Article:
Freedom is Going Home presents an intergenerational dialogue between Faith Ringgold and Hank Willis Thomas. The exhibition showcases new work by Thomas created in response to Ringgold’s iconic story quilts, paintings and posters and marks the first time that the artists engage in a dual presentation. Drawing on both artists’ exploratory approach to their mediums and pulling together visual references between the US and multiple African countries, the show speaks to their commitment to articulating Black stories and the desire for liberation across geographies.
Faith Ringgold is one of the most influential cultural figures of her generation with a career spanning sixty years. Her work ties together personal experience and collective histories. It is integrated with activism grounded in feminist and anti-racist foundations. Recent survey shows, including Faith Ringgold: American People (2022) at New Museum (New York) and its extension Faith Ringgold: Black is beautiful at Musée National Picasso-Paris (2023), demonstrate how civil rights and social justice have been at the core of her practice. Thomas’ practice is also framed by social justice. This is seen through his thematic interrogation of the media and historical archives as well as the inclusion of politically charged symbols across works. Collective projects such as For Freedoms extend this. Founded in 2016 by Thomas and other artists, academics and organisations, this artist-led initiative centres art and creativity as a catalyst for transformative connection and collective liberation.
“The first time I recall coming across Faith Ringgold’s work was at an exhibition my mother curated at the Smithsonian. I had the poster from one of her quilts over my bed during high school. The idea of using a quilt as a material for storytelling was really impactful for me” – Thomas.
A focal point of the exhibition is Ringgold’s South African Love Story #2: Part I and II (diptych) (1985-87) – a two-part quilt that grounds the show in a South African narrative, quoting a literary text that tells the romantic story of a couple that has been separated and the struggle for freedom that eventually unites them. Produced during the 1980s, a highly volatile time in South Africa’s history, the work highlights how the country was in the consciousness of activists in the US and emphasises solidarity across the Atlantic. The exhibition introduces this work to South African viewers for the first time since its creation almost 40 years ago.
The show also includes textile works from Ringgold’s 1970s Windows of the Wedding series and her 1980s Dah series. Mostly known for her figuration, these series showcase abstract compositions that reference Tibetan tanka motifs and central African Kuba designs.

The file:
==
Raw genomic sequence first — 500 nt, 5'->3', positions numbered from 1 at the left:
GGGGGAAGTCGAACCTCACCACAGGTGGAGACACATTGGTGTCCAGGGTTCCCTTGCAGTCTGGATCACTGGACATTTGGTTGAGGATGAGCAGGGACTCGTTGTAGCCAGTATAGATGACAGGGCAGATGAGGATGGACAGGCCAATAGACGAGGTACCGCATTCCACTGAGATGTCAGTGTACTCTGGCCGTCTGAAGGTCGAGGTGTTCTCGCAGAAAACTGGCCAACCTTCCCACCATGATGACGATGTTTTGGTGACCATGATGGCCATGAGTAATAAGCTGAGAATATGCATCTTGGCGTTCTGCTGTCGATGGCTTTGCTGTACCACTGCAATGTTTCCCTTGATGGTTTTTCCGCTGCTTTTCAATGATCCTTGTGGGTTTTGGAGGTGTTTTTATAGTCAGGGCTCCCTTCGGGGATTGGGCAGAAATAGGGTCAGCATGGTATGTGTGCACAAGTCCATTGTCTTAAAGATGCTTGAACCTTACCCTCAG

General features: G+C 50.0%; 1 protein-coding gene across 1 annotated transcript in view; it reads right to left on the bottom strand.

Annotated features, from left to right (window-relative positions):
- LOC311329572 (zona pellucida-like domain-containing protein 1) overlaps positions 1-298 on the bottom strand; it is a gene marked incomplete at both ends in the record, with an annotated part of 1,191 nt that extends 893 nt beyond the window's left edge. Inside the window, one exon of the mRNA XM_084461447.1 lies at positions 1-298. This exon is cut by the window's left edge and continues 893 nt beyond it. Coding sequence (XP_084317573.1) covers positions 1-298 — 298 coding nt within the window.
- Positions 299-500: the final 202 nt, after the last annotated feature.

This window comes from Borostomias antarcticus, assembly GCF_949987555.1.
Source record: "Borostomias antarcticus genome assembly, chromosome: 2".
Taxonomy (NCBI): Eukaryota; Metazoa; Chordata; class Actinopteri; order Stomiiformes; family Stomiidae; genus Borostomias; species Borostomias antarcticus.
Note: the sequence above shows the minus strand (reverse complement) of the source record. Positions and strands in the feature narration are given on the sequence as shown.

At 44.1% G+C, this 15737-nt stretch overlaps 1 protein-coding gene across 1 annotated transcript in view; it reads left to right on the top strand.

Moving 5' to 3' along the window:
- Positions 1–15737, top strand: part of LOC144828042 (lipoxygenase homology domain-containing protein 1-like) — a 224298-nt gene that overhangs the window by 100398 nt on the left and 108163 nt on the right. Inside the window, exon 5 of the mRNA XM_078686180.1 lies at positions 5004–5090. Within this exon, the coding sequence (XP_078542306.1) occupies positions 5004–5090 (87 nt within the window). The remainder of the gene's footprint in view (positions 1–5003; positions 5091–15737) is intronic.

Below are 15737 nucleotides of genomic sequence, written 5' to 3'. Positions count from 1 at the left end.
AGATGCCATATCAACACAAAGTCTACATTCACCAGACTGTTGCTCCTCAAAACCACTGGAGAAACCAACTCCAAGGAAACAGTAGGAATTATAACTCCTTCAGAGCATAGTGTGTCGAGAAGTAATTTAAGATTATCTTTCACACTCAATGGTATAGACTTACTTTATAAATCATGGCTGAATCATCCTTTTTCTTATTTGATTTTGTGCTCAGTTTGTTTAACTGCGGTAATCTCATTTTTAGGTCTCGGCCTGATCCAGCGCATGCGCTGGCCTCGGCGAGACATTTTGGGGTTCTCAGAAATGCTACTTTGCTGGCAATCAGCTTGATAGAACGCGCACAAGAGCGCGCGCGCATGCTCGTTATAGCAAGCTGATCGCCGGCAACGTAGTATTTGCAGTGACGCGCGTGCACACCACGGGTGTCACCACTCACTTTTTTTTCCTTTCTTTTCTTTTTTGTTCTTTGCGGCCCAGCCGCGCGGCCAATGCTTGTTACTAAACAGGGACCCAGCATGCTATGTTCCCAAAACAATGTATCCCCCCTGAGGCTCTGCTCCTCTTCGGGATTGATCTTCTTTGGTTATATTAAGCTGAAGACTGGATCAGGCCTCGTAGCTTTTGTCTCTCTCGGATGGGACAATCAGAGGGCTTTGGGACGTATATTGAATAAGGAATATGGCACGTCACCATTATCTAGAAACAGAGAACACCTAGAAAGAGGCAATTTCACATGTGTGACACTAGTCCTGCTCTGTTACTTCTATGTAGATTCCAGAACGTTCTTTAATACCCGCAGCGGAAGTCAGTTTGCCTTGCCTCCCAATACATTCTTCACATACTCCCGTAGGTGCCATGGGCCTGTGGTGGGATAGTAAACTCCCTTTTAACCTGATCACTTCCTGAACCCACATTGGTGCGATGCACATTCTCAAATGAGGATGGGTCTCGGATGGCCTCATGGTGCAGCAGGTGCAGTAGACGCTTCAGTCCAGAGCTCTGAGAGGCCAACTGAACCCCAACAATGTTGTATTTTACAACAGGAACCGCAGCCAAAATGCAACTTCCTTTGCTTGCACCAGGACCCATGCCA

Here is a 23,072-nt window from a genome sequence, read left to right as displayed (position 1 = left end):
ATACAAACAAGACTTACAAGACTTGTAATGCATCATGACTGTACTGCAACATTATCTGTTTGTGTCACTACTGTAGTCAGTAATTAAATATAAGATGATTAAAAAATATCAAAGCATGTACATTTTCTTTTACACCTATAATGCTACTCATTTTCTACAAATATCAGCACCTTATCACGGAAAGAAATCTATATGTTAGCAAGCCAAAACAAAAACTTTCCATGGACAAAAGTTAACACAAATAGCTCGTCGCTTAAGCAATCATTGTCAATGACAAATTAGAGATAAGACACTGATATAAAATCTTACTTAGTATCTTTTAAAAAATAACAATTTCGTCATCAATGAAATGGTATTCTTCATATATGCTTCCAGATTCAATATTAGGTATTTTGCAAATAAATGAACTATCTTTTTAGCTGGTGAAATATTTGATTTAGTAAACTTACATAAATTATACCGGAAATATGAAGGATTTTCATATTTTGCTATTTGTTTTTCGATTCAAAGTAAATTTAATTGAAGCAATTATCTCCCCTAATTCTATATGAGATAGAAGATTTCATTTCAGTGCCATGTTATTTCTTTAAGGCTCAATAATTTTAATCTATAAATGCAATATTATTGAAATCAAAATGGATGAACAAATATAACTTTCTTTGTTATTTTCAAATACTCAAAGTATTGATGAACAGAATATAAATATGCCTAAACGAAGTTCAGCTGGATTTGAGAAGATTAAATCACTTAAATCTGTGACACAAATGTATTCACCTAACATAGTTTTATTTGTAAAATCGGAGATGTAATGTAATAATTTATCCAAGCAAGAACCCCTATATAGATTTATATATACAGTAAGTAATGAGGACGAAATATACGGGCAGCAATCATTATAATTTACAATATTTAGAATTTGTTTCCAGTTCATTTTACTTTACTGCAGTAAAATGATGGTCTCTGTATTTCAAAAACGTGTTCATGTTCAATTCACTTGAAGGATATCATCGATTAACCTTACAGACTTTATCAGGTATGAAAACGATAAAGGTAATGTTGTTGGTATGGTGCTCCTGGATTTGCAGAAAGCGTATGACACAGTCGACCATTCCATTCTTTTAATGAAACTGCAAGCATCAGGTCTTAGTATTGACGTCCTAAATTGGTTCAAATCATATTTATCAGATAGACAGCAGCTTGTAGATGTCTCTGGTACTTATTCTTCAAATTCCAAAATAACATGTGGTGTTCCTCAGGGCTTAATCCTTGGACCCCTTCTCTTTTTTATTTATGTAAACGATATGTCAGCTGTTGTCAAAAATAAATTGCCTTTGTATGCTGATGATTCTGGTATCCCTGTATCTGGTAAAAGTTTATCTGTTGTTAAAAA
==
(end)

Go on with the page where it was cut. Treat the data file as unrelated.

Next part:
Thomas builds on the African American quilting tradition shown through Ringgold’s work, as well as builds on the understanding of African American solidarity with the continent’s liberation struggles and complex political history in his new quilts. Constructed by fragmenting and rearranging flags from African countries, the artist uses folkloric quilt patterns of the American Underground Railroad (a secret network that assisted enslaved people in their journey to freedom) as a guide. The titles for the works are drawn from famous speeches or quotes from various Pan-Africanist leaders.
Thomas’s lenticulars I am You / I Am Joy (2023) and I am. Am I? AM I? I Am (2023) see a direct interaction with Ringgold’s set of collages from the 1970s. Her collages include phrases that speak to Black feminist sentiments borne out of her personal experiences. Thomas borrows Ringgold’s typographic aesthetic and layout to speak to ideas around identity in a contemporary context. The lenticulars also reference the 1968 Memphis sanitation workers’ strike, specifically the posters declaring “I AM A MAN.” These works, through the nature of their material, force viewers to look again, mirroring the artist’s revisiting of this historical moment and protest art more generally.
His two recent sculptures All Power to All People (bronze) (2023) and Solidarity (2023) follow a visual precedent set through a larger ongoing series that contemplate symbols of identity and empowerment.
Hank Willis Thomas (b. 1976, New Jersey, United States) is a conceptual artist working primarily with themes related to perspective, identity, commodity, media, and popular culture.
Thomas has exhibited throughout the United States and abroad including the International Center of Photography, New York; Guggenheim Museum Bilbao, Spain; Musée du quai Branly, Paris; Hong Kong Arts Centre, Hong Kong, and the Witte de With Center for Contemporary Art, Netherlands.
Thomas’ work is included in numerous public collections including the Museum of Modern Art, New York; Solomon R. Guggenheim Museum, New York; Whitney Museum of American Art, New York; Brooklyn Museum, New York; High Museum of Art, Atlanta, and National Gallery of Art, Washington D.C.
His collaborative projects include Question Bridge: Black Males, In Search Of The Truth (The Truth Booth), Writing on the Wall, and the artist-run initiative for art and civic engagement For Freedoms, which in 2017 was awarded the ICP Infinity Award for New Media and Online Platform. Thomas is also the recipient of the Gordon Parks Foundation Fellowship (2019), the Guggenheim Foundation Fellowship (2018), Art for Justice Grant (2018), AIMIA | AGO Photography Prize (2017), Soros Equality Fellowship (2017), and is a member of the New York City Public Design Commission. Thomas holds a B.F.A. from New York University (1998) and an M.A./M.F.A. from the California College of the Arts (2004). In 2017, he received honorary doctorates from the Maryland Institute of Art and the Institute for Doctoral Studies in the Visual Arts.